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do not object to the "dagger," I object very much to the "knife," when Lady Macbeth says,

"Pall me in the deepest shroud of night,

That my keen knife see not the wound it makes."

I object as much to "blanket," which renders the sublimest passage in the world ludicrous.

"Nor heav'n peep through the blanket of the dark !"

This I object to; and I object somewhat, not to the "dagger," or the "mantle," which are introduced, but to "peep through;" and I object, for the same reason, to

"See what a rent the envious CASCA made."

But so far from objecting to the mantle, when Antony says,

"You all do know this mantle,"

I think it most affecting; and how much more affecting is it rendered by the magic touch of Shakspeare, when, in conti-` nuation, Antony (how could you, a poet, omit these exquisite lines?) brings to the recollection of Cæsar's friends a particular and beautiful circumstance from nature; whilst the orator affects their hearts by the distinct image of the summer evening, and the very tent, connected with ideas of Cæsar's glory, and victorious arms.

"You all do know this mantle! I remember
The FIRST TIME CESAR ever put it on:

'Twas on a SUMMER'S EVENING, in his TENT,
THE DAY he OVERCAME the NERVII!"

Any thing more beautiful as poetry, or more effective as oratory, designed to rouse the feelings, cannot be imagined.

Thus you see, my Lord, I can turn Shakspeare against you, as well as Milton against Campbell, and gain strength from your own quotations. Who that feels the circumstances I have mentioned thinks of the garment of Cæsar merely as a garment? It is the poetical sentiment, and the poetical imagery from NATURE, that fills the mind. But the case had been different, if the mantle had been too distinctly brought in sight.

I will illustrate this by a trifling circumstance. You recollect the passage,

"Life is a walking shadow, &c.
Out, out, BRIEF CANDLE.'

""

Shakspeare.

The passage is quoted in an edition of the Tatler, as follows,

The poetry of the "dagger" depends entirely upon its associating images. The dagger in Macbeth is sublime; in the Old Song it is ludicrous; because,

"When it had kill'd a Cheshire man,
"Twould toast a CHESHIRE cheese."

"Life is a walking shadow; a poor player,
That struts and frets his hour upon the stage,
And then is heard no more.
Out, out, short candle!"

Now every one feels this absurdity; and yet brief is short, and short is brief. Why has it so ludicrous an effect? Because, when the word "brief" is used, the mind is fixed only upon the sentiment; when "short" is used, it is fixed only on the CANDLE!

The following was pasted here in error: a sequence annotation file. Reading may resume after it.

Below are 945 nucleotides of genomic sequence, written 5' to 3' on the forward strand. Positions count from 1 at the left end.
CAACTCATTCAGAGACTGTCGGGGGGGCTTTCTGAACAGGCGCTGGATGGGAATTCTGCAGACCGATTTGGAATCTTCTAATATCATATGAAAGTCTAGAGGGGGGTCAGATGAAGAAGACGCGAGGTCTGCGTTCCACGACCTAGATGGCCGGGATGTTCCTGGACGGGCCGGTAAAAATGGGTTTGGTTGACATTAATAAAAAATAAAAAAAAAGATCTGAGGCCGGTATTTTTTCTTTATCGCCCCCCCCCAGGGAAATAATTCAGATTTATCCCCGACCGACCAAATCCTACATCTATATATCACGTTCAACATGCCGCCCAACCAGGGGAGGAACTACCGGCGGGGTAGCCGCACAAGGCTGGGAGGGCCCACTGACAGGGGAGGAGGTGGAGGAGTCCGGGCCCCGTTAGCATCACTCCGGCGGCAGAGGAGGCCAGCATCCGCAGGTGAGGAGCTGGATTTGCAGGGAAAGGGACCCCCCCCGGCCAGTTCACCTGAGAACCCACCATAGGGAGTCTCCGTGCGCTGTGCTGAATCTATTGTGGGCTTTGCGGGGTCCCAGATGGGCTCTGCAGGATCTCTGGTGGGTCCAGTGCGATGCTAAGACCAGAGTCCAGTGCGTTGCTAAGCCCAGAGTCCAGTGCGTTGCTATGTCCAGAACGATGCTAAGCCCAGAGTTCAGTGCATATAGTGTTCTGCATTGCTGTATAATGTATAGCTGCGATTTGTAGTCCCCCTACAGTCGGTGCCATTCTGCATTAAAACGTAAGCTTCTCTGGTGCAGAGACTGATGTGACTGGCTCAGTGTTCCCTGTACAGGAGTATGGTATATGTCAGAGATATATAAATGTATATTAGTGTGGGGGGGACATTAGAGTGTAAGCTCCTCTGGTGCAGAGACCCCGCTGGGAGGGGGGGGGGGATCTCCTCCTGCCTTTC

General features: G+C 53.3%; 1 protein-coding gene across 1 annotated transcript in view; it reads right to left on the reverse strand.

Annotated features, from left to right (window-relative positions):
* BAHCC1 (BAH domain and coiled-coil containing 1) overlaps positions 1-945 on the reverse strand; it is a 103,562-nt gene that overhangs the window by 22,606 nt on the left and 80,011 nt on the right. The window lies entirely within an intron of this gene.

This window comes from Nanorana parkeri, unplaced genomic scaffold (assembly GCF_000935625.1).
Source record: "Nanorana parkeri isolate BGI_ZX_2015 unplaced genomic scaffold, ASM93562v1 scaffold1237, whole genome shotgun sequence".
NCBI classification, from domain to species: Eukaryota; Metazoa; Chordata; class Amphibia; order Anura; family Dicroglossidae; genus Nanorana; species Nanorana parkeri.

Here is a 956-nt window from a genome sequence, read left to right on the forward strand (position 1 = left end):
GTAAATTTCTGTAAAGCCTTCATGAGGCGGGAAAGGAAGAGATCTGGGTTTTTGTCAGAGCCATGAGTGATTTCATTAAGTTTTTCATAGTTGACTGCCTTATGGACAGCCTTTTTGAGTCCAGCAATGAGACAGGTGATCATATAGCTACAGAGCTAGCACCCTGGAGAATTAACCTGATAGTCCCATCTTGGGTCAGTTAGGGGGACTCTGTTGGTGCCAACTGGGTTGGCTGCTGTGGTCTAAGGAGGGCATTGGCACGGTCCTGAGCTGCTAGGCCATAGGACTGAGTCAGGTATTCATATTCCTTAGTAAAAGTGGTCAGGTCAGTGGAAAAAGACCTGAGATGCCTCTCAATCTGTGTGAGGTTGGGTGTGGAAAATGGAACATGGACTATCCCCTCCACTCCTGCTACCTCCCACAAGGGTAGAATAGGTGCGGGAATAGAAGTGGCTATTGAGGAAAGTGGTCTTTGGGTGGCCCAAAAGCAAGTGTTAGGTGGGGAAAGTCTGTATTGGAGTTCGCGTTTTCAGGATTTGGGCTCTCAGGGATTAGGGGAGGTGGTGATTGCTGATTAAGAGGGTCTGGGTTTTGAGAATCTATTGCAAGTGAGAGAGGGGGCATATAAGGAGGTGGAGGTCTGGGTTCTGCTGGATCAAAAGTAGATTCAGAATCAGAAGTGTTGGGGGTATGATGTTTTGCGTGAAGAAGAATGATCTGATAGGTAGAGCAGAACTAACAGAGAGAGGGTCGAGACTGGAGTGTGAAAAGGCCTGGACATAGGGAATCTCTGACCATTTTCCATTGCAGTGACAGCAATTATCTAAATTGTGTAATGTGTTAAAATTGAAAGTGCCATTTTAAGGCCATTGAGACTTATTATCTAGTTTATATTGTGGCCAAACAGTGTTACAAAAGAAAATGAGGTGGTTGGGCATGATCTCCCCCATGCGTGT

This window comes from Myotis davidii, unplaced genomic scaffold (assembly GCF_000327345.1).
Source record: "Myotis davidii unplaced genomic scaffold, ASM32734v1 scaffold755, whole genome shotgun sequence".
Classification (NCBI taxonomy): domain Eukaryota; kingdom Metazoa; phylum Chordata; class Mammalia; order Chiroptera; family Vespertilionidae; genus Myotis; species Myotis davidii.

If these observations are just, and I believe they will generally be found so, nothing more need be said of daggers, arms, shields, spears, &c.; or the bow of Ulysses.

The human hand may be poetical or not, as it is described. But a fist doubled up as in the act of committing an assault, complaint of which comes before a country justice, is not poetical; and I am afraid, my Lord, all you have said of "fists," and "fighting," and "gouging," must go for nothing.

"It grieves me much, replied the Clerk again,
Who speaks so well should ever speak in vain !"

I cannot put aside the bow of Ulysses without one more remark. I have spoken before of the affecting circumstance of Penelope weeping over the bow of her long-lost husband. Do you think that the effect would have been the same, if she had wept over his wig, provided he ever wore one?

Mrs. Unwin's "needles" were dangerous, and would have failed in any hands but Cowper's; and him you pronounce

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no poet!" This is an autos en, which I could not have expected. He failed in Homer completely; but your assertion can only be met by another. He was a great, a sublime, an affecting, and, what is more, a truly ethical and religious poet, my Lord. But he lessened the effect of passages of the utmost sublimity of thought and language, by transitions to the familiar and to the artificial. Who can bear,

"Who loves an hot-house, loves a green-house too;"

because hot-houses and green-houses are not so poetical as "green-fields." And when you describe me as having "a heart of gall" for endeavoring to appreciate ("not depreciate") Pope, as a poet and a man, consider, my Lord, whether he be quite consistent, who talks of poetry without feeling Cowper's; who talks of ethics, without venerating him; and who severely judges him as guilty of a crime, the effect of that awful CALAMITY, with which it pleased the Almighty to afflict him! But to return, for a last grapple with

ACHILLES' SPEAR.

Achilles' spear is the only part of his armour that is unworthy of him; and this you select, instead of the emblazoned shield, so distinctly marked as a finished piece of art. Homer seemed to have paid so much attention to the other part of his favorite hero's armour, that he scarcely says any thing of this. But even this, my Lord, I can turn against you, as I did Satan's spear against Campbell. All that is said of this spear is, that it is paternal, and was cut from the mountain Pelion. What signifies where it was cut? you might say! So, when you observe there was no occasion for the "Norwegian pine," when you liked the "ammiral's" mast, with which to compare Satan's spear, better, I withdraw from the contest, and leave your Lordship to battle with Homer and Milton as to the propriety of any poetical addition to their similies. If the "grey-haired loon" did not skip from the staff, he remains equally sturdy against the " Achilles."

spear of

What I have said of the armour of Diomed and others in Homer, may be said of that of Achilles; and without expecting a coadjutor in Pope, I looked at the note on the passage, and found these words: "There is wonderful pomp in the description of Achilles arming himself, &c. &c. He is at first likened to the moonlight, then to the flames of a beacon, then to a COMET, and lastly to the SUN himself!"